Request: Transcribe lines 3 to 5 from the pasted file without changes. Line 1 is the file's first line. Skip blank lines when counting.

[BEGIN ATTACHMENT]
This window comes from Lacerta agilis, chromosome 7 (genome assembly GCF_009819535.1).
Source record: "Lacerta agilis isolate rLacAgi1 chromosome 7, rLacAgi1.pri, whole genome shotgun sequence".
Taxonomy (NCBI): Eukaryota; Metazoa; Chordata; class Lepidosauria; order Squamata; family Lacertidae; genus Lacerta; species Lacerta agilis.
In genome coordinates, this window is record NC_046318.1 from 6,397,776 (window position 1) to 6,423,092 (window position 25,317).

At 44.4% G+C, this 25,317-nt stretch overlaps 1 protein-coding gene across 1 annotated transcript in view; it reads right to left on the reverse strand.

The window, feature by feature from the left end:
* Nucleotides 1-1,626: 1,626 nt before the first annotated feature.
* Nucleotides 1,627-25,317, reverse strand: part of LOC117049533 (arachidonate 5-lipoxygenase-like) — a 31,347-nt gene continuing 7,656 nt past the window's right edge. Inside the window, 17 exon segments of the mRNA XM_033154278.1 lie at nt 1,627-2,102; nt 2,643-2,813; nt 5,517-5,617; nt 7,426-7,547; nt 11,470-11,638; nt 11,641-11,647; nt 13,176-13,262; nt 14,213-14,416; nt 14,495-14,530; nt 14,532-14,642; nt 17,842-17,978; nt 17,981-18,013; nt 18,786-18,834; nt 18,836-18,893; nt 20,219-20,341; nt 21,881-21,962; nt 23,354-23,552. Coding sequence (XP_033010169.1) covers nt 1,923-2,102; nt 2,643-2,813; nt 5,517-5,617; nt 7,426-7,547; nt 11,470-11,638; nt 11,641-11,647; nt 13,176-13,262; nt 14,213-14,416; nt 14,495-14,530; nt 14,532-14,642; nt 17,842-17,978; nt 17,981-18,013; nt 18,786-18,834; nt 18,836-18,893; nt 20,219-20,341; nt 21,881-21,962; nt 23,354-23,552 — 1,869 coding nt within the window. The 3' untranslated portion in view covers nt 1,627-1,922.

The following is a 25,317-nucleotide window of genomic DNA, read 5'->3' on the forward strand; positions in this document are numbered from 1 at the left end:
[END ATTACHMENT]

Taxonomy (NCBI): Eukaryota; Metazoa; Chordata; class Lepidosauria; order Squamata; family Lacertidae; genus Lacerta; species Lacerta agilis.
In genome coordinates, this window is record NC_046318.1 from 6,397,776 (window position 1) to 6,423,092 (window position 25,317).

At 44.4% G+C, this 25,317-nt stretch overlaps 1 protein-coding gene across 1 annotated transcript in view; it reads right to left on the reverse strand.